Along that line of thinking, have software quality problems been compounded by the Internet boom? When being first to market overshadowed everything else?
Certainly, the Internet start-up business model was taken to its ultimate extreme. In that model, speed-to-market was everything. But the impact of the Internet is more interesting in the fact that it provides effectively infinite connectedness, so that everyone is part of a single network. The exposure in terms of security to worms and viruses is orders of magnitude beyond where it was before the Internet.

Is awareness of the problem growing?
I think it is. The creation of this consortium is a reflection of that awareness. Microsoft's recent drive, mandated by (Chairman) Bill Gates, to improve software quality is also an indication. Quality, security and reliability are becoming features in themselves and something companies and individuals are demanding more of.

Are certain types of products or software vendors worse than others in terms of their record on quality?
I have a colleague who says bugs are agnostic. No matter the type of application it is, you can count on finding 30 bugs per 1,000 lines of code on average.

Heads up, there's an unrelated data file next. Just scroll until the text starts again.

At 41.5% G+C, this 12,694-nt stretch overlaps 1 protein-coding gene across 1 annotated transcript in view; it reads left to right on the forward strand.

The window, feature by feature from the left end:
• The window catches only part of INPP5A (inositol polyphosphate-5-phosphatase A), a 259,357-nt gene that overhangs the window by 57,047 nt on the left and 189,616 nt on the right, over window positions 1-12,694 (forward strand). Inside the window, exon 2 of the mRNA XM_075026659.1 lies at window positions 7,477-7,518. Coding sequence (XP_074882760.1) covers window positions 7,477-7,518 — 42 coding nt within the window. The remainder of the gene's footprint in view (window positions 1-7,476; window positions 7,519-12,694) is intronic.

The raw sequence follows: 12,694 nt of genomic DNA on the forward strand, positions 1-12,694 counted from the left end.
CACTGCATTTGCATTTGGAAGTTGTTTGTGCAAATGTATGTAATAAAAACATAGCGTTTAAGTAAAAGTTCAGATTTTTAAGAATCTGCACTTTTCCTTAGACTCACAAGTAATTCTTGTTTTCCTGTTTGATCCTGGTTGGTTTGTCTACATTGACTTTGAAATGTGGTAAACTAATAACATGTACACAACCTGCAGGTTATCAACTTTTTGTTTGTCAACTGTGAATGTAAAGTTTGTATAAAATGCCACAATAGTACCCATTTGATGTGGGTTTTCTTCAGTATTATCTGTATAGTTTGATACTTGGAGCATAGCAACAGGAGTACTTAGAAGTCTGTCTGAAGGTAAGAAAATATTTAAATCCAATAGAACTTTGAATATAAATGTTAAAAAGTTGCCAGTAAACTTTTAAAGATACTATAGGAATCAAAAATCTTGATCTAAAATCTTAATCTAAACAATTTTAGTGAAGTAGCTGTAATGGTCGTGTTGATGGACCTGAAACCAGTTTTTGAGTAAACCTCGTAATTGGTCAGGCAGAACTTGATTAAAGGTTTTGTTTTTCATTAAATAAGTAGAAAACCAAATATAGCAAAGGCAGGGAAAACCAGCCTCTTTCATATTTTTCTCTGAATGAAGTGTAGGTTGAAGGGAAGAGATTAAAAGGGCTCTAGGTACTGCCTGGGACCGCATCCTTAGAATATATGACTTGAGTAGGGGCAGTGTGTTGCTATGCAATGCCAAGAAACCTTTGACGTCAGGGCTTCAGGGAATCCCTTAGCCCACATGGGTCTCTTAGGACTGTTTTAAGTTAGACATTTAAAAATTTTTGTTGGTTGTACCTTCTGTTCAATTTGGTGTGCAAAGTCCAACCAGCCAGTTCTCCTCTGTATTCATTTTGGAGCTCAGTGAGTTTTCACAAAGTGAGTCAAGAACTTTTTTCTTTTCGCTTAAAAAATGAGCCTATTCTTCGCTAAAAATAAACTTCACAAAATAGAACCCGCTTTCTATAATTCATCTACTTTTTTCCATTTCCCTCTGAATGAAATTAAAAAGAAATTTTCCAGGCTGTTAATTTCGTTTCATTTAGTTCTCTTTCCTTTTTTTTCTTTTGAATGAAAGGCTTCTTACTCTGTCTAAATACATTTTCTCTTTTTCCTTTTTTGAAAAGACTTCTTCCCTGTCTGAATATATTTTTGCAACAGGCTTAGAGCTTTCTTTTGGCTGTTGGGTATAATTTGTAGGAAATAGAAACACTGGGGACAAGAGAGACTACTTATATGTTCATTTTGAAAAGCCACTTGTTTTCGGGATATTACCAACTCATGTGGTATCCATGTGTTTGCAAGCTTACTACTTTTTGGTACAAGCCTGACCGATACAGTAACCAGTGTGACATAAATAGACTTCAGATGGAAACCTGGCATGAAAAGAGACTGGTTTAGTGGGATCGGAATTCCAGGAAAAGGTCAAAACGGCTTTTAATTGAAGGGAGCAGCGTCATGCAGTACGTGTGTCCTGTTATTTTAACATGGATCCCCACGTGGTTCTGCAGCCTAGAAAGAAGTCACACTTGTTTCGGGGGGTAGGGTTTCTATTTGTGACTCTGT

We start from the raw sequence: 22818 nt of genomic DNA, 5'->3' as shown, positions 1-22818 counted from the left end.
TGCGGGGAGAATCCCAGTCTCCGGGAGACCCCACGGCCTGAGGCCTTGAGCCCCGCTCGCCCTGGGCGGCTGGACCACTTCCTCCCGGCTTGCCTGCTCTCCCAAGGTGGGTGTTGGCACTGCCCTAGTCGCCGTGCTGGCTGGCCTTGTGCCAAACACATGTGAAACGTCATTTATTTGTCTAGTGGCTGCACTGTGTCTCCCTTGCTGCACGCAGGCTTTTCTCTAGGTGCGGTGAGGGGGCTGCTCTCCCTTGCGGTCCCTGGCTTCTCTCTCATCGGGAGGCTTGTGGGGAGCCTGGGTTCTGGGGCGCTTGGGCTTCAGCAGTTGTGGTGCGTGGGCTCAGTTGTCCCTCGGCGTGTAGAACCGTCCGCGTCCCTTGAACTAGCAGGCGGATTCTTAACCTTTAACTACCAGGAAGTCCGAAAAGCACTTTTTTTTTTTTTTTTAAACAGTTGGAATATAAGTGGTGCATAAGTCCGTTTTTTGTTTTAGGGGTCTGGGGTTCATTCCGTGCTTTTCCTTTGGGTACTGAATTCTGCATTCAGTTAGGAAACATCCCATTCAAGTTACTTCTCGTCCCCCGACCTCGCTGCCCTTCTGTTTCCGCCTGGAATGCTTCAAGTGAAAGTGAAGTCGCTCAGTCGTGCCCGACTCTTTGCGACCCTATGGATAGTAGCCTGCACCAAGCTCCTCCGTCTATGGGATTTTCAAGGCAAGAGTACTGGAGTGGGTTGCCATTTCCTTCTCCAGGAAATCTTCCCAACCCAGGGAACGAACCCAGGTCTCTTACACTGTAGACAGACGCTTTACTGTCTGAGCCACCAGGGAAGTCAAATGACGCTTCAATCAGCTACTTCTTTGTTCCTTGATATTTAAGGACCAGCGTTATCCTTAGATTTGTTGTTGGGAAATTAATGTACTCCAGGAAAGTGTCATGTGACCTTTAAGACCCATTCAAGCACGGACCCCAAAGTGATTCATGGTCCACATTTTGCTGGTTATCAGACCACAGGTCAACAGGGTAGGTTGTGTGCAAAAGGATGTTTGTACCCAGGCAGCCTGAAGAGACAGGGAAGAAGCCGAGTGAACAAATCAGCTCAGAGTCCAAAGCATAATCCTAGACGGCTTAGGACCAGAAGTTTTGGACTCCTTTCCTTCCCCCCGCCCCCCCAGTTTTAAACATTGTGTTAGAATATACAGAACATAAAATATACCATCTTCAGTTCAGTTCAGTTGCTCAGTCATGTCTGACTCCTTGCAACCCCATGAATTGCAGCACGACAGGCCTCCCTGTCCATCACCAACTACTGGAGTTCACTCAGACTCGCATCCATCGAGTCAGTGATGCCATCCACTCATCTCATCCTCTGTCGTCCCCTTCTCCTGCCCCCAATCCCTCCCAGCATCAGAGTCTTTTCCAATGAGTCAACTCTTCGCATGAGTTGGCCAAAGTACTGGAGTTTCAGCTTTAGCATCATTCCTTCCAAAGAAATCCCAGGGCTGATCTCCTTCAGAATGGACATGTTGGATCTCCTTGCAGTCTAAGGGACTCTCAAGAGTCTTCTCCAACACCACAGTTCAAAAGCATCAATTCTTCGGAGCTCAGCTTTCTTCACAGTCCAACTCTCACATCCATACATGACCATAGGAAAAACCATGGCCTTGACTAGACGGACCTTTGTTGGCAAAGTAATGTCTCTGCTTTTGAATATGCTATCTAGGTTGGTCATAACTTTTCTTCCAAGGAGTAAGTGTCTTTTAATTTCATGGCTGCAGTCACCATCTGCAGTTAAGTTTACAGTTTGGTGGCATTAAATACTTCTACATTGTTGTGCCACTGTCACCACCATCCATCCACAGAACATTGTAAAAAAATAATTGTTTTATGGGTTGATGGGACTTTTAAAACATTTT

Sometimes I say I'm repaying my debts to society because I'm the source of so many bugs.

How much of the blame for malfunctioning software lies with consumers, for misusing or mismanaging software?
Products are a reflection of the marketplace. When consumers say what they really want is reliability, that will start to feed back into the product because producers will say, "I can market this." I think that it's ultimately about desire. We use cell phones despite the fact that they drop signals or have static. Software has been such a powerful and positive development from the standpoint of personal productivity, we put up with the occasional document being lost or computer crashing.

So how do you start to improve the reliability of software? Is liability part of the answer?
It's difficult because software is kind of a tricky beast. Is it a product or a service? To the extent it's a service, it's not subject to product liability laws. And what are the implications of the Uniform Computer Information Transactions Act? (The act) is focused on limiting liability because its origins are in the free software movement.